Incentive Contracts and Total Factor Productivity
This paper focuses on the endogenous determination of effort as a source of productivity growth. The economy is populated by infinitely lived households. Every period, members of each household may choose whether to be self-employed or become employees in a "corporate sector". Labor relations in the corporate sector are characterized by a double-moral hazard problem. To induce effort, the optimal labor contract stipulates for a bonus. Nevertheless, due to double moral hazard, employees extract some rents. As the economy grows, employees' rents increase, thereby raising the marginal benefit of monitoring. The ensuing changes in the optimal labor contract induce higher effort along the growth path. The model creates an endogenous association between growth and total factor productivity, and demonstrates that substantial cross-country productivity differences may be ascribed to differences in incentive structures.
|Date of creation:||2003|
|Contact details of provider:|| Postal: CP 8888, succursale Centre-Ville, Montréal, QC H3C 3P8|
Phone: (514) 987-8161
Web page: http://www.cirpee.org/
More information through EDIRC
Please report citation or reference errors to , or , if you are the registered author of the cited work, log in to your RePEc Author Service profile, click on "citations" and make appropriate adjustments.:
- Narayana R. Kocherlakota, 2001. "Building blocks for barriers to riches," Staff Report 288, Federal Reserve Bank of Minneapolis.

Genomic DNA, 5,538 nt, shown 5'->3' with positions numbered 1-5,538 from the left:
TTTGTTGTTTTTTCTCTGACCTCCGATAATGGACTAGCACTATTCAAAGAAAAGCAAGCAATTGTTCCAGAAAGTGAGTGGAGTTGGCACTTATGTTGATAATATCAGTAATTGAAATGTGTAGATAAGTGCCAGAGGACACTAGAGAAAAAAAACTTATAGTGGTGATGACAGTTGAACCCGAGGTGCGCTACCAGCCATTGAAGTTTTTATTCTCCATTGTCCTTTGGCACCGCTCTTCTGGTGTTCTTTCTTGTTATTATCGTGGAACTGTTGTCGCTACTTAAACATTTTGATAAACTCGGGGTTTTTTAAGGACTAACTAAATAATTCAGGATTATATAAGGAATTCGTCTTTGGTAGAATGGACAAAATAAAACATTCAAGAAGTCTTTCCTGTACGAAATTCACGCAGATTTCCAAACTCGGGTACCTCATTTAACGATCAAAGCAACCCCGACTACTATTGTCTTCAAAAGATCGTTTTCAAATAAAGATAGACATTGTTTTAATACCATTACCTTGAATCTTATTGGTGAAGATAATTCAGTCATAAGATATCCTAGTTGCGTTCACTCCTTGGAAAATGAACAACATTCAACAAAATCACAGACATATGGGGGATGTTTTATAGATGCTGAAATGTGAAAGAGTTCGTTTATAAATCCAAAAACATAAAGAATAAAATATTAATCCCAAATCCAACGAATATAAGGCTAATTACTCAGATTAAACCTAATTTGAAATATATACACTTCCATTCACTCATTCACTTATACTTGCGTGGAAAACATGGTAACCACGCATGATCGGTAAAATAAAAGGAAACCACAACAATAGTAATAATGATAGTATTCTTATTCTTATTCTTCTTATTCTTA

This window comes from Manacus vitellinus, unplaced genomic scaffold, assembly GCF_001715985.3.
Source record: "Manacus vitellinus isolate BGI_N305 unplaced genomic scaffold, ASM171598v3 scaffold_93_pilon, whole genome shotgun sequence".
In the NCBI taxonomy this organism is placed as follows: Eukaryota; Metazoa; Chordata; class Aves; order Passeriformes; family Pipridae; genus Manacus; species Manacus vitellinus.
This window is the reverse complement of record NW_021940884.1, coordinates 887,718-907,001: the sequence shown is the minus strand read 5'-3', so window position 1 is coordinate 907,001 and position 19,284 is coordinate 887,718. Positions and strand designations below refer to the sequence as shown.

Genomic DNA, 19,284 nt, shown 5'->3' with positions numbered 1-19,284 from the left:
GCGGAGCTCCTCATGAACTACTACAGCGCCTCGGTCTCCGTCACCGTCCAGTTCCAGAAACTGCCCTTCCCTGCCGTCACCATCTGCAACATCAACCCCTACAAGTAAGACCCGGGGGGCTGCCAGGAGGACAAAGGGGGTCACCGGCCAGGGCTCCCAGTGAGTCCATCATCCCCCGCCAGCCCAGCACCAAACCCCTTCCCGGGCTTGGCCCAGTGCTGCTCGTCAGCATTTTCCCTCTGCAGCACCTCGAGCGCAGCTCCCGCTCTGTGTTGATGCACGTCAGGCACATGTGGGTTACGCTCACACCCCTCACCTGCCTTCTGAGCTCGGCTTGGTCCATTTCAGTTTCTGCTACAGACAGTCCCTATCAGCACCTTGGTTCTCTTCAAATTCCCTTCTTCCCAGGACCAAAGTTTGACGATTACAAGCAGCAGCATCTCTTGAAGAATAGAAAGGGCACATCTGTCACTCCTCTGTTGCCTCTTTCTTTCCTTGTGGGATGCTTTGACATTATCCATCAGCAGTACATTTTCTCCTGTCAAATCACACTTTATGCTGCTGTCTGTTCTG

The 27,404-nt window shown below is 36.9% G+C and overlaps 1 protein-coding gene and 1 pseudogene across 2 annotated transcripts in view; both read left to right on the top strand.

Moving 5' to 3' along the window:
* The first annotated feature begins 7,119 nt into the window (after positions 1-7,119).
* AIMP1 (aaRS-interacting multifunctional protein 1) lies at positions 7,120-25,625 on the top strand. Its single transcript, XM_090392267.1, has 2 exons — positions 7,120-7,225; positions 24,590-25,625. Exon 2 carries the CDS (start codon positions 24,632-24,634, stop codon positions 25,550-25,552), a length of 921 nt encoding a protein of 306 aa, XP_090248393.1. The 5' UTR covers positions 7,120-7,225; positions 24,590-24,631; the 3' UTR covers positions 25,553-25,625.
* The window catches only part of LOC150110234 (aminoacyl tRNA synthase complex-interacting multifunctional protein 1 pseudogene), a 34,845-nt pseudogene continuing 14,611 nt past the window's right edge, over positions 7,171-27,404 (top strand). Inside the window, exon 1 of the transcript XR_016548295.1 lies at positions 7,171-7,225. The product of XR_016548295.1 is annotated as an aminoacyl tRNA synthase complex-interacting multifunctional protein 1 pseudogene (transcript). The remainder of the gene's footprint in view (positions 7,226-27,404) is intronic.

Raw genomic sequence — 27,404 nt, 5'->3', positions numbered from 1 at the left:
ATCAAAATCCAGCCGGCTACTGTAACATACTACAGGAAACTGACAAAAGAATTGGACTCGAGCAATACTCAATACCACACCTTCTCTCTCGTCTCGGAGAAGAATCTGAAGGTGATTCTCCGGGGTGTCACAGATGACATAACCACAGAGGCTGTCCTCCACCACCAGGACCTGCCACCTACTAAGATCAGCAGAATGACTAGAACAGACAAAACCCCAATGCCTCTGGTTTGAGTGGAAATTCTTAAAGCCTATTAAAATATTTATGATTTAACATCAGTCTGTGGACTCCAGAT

- Shi, Shouyong, 1998.
"Search for a Monetary Propagation Mechanism,"
Journal of Economic Theory,
Elsevier, vol. 81(2), pages 314-352, August.
- Prescott, Edward C, 1998.
"Needed: A Theory of Total Factor Productivity,"
International Economic Review,
Department of Economics, University of Pennsylvania and Osaka University Institute of Social and Economic Research Association, vol. 39(3), pages 525-551, August.
- Robert E. Hall & Charles I. Jones, 1999. "Why do Some Countries Produce So Much More Output Per Worker than Others?," The Quarterly Journal of Economics, Oxford University Press, vol. 114(1), pages 83-116.
- Paul R. Milgrom, 1979.
"Good Nevs and Bad News: Representation Theorems and Applications,"
407R, Northwestern University, Center for Mathematical Studies in Economics and Management Science.
- Paul R. Milgrom, 1981. "Good News and Bad News: Representation Theorems and Applications," Bell Journal of Economics, The RAND Corporation, vol. 12(2), pages 380-391, Autumn.
- Stephen L. Parente & Edward C. Prescott, 1997.
"Monopoly rights: a barrier to riches,"
236, Federal Reserve Bank of Minneapolis.
- Demougin, Dominique & Fluet, Claude, 2001. "Monitoring versus incentives," European Economic Review, Elsevier, vol. 45(9), pages 1741-1764, October.
- Dominique Demougin & Claude Fluet, 1998.
"Mechanism Sufficient Statistic in the Risk-Neutral Agency Problem,"
Journal of Institutional and Theoretical Economics (JITE),
Mohr Siebeck, Tübingen, vol. 154(4), pages 622-622, December.
- Dominique Demougin & Claude Fluet, 1996. "Mechanism Sufficient Statistic in the Risk-Neutral Agency Problem," Cahiers de recherche du Département des sciences économiques, UQAM 9602, Université du Québec à Montréal, Département des sciences économiques.
- Robert E. Hall & Charles I. Jones, 1999. "Why Do Some Countries Produce So Much More Output per Worker than Others?," NBER Working Papers 6564, National Bureau of Economic Research, Inc.
When requesting a correction, please mention this item's handle: RePEc:lvl:lacicr:0325. See general information about how to correct material in RePEc.
For technical questions regarding this item, or to correct its authors, title, abstract, bibliographic or download information, contact: (Manuel Paradis)
If references are entirely missing, you can add them using this form.